Why the hell else to synchronize the speed if not to engage it with the engine?????????????


Idiots...
Easy there comerade. Don't pop an artery... and before you go calling me/us idiots, allow me to clarify a few things for you.

In your first response you said:

"Synchronizers synchronize the speed of the clutch with the speed of the flywheel. "

This is simply 100% WRONG - and that's why I corrected you! As I said, synchronizers have NOTHING to do with the clutch or flywheel. At first I thought maybe it was a poor choice of words on your part - but no, the rest of your explanation implies that is exactly what you meant to say - and again - it was totally incorrect.

Now, you did a pretty good job of paraphrasing the "HowStuffWorks" site in your next response (quoted above) and on your next one, but I still wonder if you understand what you read and wrote. The synchronization taking place is internal to the transmission - completely independent of the engine/flywheel/clutch. This other page on the "HowStuffWorks" site explains it much better than I have time to:

http://auto.howstuffworks.com/transmission2.htm

...but basically the synchronizers get the collar up/down to the speed of the gear about to be engaged so that the dog teeth just pop right in - instead of grinding. Yes, they SYNCHRONIZE the speeds, but again - not to the speed of the engine (or clutch or flywheel) but the speed of the collar to that of the desired gear. Obviously these gears spin at a PROPORTIONAL speed to the engine (when the clutch is engaged), but they spin at DIFFERENT speeds than the engine - and different from each other. The collar speed is determined by the speed of the output shaft to the differential. The clutch/flywheel speed are irrelevant to the synchros.

Also, in one of your other posts you state:

If you shift quickly and turning the engine at high revolutions, as well as taking off suddenly - that's what destroyes the synchronizers.

This is at least partially correct. Shifting quickly (especially when "speed shifting") will wear syncros, but engine RPM doesn't necessarily have anything to do with it. For example, get up to speed in 4th or 5th gear - say 50 MPH, disengage the clutch (push the pedal in) and let the engine return to idle. Heck, switch the engine OFF if you want (just don't turn the key to the "lock" position or you wont be able to steer). Now, with the clutch still disengaged, try to put your transmission in 1st gear. Just push on it moderately, don't force it. Hear that whining? That's your 1st gear synchro working REAL hard - and the engine is idling - or OFF. Massive synchro wear - little or NO engine speed. I don't advise doing this very much as it will eventually destroy that synchro.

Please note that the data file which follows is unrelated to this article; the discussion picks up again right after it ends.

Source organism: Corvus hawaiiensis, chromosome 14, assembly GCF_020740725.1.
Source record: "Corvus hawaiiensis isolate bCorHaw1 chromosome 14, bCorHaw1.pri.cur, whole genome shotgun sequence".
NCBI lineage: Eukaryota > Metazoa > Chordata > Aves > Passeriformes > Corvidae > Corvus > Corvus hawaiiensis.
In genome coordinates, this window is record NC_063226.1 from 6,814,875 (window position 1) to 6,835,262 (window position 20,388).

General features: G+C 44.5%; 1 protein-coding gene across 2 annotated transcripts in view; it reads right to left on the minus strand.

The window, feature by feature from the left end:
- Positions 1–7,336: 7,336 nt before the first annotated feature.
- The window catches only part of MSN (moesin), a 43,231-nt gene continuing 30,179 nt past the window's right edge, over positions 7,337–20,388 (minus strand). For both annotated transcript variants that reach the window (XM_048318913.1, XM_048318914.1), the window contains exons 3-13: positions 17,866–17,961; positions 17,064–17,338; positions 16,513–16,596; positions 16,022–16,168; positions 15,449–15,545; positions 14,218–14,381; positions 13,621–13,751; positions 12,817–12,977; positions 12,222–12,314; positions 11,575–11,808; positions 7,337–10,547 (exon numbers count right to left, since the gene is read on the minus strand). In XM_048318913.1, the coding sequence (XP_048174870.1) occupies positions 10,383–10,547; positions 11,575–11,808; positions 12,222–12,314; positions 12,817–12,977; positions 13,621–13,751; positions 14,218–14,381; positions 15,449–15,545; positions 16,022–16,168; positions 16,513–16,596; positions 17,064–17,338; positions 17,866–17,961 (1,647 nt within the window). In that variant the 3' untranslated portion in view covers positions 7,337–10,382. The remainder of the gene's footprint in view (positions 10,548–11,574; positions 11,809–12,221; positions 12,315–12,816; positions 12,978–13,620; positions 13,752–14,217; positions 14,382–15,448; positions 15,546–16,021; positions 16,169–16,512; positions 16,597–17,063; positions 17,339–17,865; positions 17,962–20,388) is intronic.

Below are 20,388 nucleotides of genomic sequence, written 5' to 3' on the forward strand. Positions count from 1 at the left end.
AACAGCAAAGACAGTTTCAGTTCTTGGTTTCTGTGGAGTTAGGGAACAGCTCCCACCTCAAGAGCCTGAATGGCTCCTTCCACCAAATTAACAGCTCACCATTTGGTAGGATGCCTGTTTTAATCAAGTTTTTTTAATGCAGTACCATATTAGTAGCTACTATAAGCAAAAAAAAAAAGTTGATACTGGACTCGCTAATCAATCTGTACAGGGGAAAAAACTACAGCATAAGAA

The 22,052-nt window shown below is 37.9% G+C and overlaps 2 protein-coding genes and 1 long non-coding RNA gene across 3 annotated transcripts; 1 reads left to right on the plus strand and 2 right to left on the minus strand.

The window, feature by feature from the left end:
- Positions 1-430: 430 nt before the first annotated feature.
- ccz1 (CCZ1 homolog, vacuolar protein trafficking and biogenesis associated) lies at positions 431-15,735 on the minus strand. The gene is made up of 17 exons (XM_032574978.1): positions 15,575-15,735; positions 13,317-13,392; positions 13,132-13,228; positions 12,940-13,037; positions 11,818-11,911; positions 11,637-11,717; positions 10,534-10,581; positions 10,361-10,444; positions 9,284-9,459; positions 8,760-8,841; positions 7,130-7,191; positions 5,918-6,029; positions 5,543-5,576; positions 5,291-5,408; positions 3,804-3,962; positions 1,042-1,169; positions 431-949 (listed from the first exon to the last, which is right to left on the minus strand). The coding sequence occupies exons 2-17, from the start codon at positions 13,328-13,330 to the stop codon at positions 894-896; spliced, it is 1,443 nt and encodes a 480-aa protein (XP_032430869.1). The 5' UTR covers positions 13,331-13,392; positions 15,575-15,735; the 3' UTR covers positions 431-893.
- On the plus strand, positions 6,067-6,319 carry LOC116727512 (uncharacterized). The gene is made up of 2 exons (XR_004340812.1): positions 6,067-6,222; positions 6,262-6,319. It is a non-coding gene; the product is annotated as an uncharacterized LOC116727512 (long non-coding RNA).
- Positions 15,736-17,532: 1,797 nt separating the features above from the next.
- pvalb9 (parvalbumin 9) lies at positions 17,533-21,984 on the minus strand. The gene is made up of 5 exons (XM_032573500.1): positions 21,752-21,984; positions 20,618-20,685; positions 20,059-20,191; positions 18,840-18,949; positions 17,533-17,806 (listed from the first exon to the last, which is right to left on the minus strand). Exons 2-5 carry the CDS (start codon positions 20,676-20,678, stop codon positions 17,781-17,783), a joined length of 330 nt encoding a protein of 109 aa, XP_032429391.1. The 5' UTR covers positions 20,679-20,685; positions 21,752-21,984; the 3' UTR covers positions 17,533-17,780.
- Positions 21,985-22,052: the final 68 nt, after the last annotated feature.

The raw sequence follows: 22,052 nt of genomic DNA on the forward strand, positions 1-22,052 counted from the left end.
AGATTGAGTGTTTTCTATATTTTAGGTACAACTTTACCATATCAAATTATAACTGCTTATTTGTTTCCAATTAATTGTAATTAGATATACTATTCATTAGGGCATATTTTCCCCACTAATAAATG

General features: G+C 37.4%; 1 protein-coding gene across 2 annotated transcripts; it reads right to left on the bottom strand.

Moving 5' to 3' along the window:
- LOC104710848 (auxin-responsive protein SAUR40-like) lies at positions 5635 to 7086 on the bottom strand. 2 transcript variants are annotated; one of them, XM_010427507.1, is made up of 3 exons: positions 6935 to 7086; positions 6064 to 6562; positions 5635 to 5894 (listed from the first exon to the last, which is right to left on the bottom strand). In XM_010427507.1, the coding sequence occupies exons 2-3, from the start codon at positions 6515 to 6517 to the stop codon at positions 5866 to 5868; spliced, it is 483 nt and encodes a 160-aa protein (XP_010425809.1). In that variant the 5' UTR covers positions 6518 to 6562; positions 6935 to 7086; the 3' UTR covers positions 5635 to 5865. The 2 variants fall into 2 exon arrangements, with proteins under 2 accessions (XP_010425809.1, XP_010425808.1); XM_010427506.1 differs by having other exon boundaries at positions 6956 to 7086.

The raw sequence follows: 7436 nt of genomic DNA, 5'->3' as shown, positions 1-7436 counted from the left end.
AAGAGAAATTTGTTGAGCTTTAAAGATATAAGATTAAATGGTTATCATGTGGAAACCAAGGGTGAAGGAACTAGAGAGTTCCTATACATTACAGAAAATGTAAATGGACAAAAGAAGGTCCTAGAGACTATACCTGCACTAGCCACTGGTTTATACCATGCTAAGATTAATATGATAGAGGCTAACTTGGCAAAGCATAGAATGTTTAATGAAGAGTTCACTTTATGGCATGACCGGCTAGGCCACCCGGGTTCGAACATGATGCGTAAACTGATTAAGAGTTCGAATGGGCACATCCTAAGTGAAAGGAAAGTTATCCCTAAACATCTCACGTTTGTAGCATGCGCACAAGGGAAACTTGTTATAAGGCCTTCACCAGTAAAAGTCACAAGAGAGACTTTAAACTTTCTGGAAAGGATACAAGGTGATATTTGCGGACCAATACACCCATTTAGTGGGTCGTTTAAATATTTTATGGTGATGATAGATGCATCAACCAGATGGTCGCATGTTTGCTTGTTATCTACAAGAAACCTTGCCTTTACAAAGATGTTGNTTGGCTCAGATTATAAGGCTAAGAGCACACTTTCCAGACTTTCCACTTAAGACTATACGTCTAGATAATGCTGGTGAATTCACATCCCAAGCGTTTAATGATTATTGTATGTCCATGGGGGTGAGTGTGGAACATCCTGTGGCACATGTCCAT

Also taking off suddenly does not wear the synchros AT ALL. When you are sitting still with the engine idling and the clutch disengaged, about start from a complete stop, you are already in 1st gear - the dog teeth on the collar are already fully engaged with 1st gear. The synchros are out of the picture at this point - doing nothing. The only thing you'll wear by "taking off suddenly" is your clutch and front tires.

Mechanical Engineering. I have nothing but respect and appreciation for mechanical engineers. I have studied calculus and physics - so I can appreciate the difficulty of their work. I had two roomates in college who were M.E.'s - so I know how tough it can be. My original comment was not meant to slight mechanical engineers at all. It was meant to point out that I was surprised that YOU, as a mechanical engineering student, didn't know any more about how a manual transmission works than you appear to.

You said: I wonder to know what u study.. if anything...
it's easy to scream over the internet being ignorant lazy, weak minded wossy boy, who wears his pants too high.


Well, since you asked... I am a computer systems analyst - with 15 years of experience. I am not screaming, (or even mildly pissed) or lazy (talk about lazy, try typing out "you" instead of resorting to "u") or weak-minded. I am not even a "wossy boy" :D whatever that is, nor are my pants too high. I am; however, laughing at you. You really should chill out!

It seems I have offended you - but if you can't admit that you were wrong, that's your problem. I can't stand to see someone post something incorrect as FACT (rather than saying "I think...", or "in my opinion..." or "I may be wrong, but...", etc.). Other less experianced people might read your post and believe it as fact. I certainly don't know it all - but I also don't post about things that I don't know about - and I will - as in this case - step in and correct incorrect statements whenever I can. I might have simply corrected you, but you were pointing your finger, so to speak, at Shawn saying HE didn't know what synchros did - and then you proceeded to post a totally incorrect statement yourself. That is why my reply was not very polite. Whaah. Get over it.

So anyway, I hope you understand how synchros REALLY work now. Accept that you were wrong, chalk it up to experience, learn from it, and move on.

Peace,